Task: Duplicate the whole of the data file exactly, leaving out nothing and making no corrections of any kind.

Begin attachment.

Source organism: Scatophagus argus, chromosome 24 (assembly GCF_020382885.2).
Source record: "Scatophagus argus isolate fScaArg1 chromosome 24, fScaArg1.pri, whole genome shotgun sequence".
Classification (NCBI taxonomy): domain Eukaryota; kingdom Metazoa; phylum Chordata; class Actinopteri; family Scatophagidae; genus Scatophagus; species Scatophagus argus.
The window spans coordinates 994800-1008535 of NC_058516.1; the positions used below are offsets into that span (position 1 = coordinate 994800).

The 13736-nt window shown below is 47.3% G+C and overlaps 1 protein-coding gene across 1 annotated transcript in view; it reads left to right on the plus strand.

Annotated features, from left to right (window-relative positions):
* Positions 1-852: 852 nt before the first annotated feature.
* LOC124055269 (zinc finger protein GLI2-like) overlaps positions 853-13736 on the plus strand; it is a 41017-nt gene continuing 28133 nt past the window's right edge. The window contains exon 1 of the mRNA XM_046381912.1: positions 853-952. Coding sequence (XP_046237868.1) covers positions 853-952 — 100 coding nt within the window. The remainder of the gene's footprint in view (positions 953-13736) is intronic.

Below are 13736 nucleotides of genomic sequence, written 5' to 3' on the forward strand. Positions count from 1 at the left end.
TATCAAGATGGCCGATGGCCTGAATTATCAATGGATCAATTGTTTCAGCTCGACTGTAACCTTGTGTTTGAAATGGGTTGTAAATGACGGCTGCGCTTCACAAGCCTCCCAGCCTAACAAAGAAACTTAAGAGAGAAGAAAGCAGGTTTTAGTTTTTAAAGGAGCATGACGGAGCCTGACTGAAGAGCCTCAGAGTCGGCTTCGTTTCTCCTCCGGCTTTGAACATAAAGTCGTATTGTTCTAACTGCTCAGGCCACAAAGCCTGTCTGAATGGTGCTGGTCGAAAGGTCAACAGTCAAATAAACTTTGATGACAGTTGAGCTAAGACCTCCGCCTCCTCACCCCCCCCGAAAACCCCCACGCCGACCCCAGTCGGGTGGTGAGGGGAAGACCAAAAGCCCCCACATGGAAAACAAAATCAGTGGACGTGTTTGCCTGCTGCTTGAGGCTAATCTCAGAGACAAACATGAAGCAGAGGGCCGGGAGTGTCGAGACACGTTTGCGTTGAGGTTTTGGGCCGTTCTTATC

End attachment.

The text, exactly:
Source organism: Scatophagus argus, chromosome 24 (assembly GCF_020382885.2).
Source record: "Scatophagus argus isolate fScaArg1 chromosome 24, fScaArg1.pri, whole genome shotgun sequence".
Classification (NCBI taxonomy): domain Eukaryota; kingdom Metazoa; phylum Chordata; class Actinopteri; family Scatophagidae; genus Scatophagus; species Scatophagus argus.
The window spans coordinates 994800-1008535 of NC_058516.1; the positions used below are offsets into that span (position 1 = coordinate 994800).

The 13736-nt window shown below is 47.3% G+C and overlaps 1 protein-coding gene across 1 annotated transcript in view; it reads left to right on the plus strand.

Annotated features, from left to right (window-relative positions):
* Positions 1-852: 852 nt before the first annotated feature.
* LOC124055269 (zinc finger protein GLI2-like) overlaps positions 853-13736 on the plus strand; it is a 41017-nt gene continuing 28133 nt past the window's right edge. The window contains exon 1 of the mRNA XM_046381912.1: positions 853-952. Coding sequence (XP_046237868.1) covers positions 853-952 — 100 coding nt within the window. The remainder of the gene's footprint in view (positions 953-13736) is intronic.

Below are 13736 nucleotides of genomic sequence, written 5' to 3' on the forward strand. Positions count from 1 at the left end.
TATCAAGATGGCCGATGGCCTGAATTATCAATGGATCAATTGTTTCAGCTCGACTGTAACCTTGTGTTTGAAATGGGTTGTAAATGACGGCTGCGCTTCACAAGCCTCCCAGCCTAACAAAGAAACTTAAGAGAGAAGAAAGCAGGTTTTAGTTTTTAAAGGAGCATGACGGAGCCTGACTGAAGAGCCTCAGAGTCGGCTTCGTTTCTCCTCCGGCTTTGAACATAAAGTCGTATTGTTCTAACTGCTCAGGCCACAAAGCCTGTCTGAATGGTGCTGGTCGAAAGGTCAACAGTCAAATAAACTTTGATGACAGTTGAGCTAAGACCTCCGCCTCCTCACCCCCCCCGAAAACCCCCACGCCGACCCCAGTCGGGTGGTGAGGGGAAGACCAAAAGCCCCCACATGGAAAACAAAATCAGTGGACGTGTTTGCCTGCTGCTTGAGGCTAATCTCAGAGACAAACATGAAGCAGAGGGCCGGGAGTGTCGAGACACGTTTGCGTTGAGGTTTTGGGCCGTTCTTATC